Gas production from the Marcellus Shale region of Pennsylvania and West Virginia is up 50% versus 2012 and Pennsylvania alone has pumped out 1.5 trillion cubic feet of gas this year with another 1.7 trillion on the way for the remainder of 2013. Despite the peculiar government policies on LNG, low priced natural gas has continued to prove itself as a worthy adversary for other energy types.
Now with booming production the equivalent of 550 million barrels of oil, this energy source is actually cutting into production from the Gulf of Mexico, a first time happening. Advances in technology even since the drilling began has allowed companies to drill more gas with less rigs and has saturated the Northeast market with inexpensive energy. Now the prediction is for that gas to start flowing to the South and Midwest.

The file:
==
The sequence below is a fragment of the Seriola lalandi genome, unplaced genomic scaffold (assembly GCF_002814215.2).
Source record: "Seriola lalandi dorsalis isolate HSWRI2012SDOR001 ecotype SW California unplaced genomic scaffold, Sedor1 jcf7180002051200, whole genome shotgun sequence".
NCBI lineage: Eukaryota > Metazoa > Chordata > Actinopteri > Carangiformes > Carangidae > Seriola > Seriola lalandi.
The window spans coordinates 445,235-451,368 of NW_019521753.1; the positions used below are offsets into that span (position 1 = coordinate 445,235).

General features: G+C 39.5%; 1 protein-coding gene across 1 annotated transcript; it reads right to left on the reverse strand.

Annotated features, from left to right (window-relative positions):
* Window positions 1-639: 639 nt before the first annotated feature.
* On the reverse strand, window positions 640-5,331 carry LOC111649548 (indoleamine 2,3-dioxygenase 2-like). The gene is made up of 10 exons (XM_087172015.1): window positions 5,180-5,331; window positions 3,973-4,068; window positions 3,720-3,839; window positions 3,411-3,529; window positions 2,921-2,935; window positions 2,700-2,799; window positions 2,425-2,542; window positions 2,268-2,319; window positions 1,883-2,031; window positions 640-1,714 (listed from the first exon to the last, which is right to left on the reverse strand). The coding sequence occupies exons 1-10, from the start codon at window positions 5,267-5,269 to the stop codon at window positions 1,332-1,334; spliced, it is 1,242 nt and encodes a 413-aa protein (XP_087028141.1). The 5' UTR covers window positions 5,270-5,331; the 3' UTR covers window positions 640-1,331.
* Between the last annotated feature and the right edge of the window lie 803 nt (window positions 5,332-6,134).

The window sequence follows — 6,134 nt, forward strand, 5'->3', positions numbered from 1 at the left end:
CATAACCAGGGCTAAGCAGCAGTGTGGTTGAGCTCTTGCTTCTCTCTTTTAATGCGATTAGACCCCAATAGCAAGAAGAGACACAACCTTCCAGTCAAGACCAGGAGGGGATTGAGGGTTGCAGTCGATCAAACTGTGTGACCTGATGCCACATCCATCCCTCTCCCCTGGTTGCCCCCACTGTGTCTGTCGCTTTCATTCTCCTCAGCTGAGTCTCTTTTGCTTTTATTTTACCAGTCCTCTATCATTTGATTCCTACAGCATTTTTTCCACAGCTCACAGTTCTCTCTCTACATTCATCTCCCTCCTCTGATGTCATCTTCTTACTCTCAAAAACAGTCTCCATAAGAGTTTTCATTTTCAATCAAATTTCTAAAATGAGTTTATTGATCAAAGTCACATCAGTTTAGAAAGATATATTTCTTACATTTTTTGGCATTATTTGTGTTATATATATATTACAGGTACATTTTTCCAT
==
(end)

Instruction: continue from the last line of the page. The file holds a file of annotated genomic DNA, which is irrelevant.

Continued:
Marcellus production this year “has definitely outpaced our expectations,” said Diana Oswald, a Bentek energy analyst, and it’s changing long-established national energy trends. For example, when serious shale drilling started in Pennsylvania in 2008, output barely registered on a national level, and most of the Northeast relied on natural gas that was being pumped from the Gulf of Mexico or from Canada through a network of pipelines.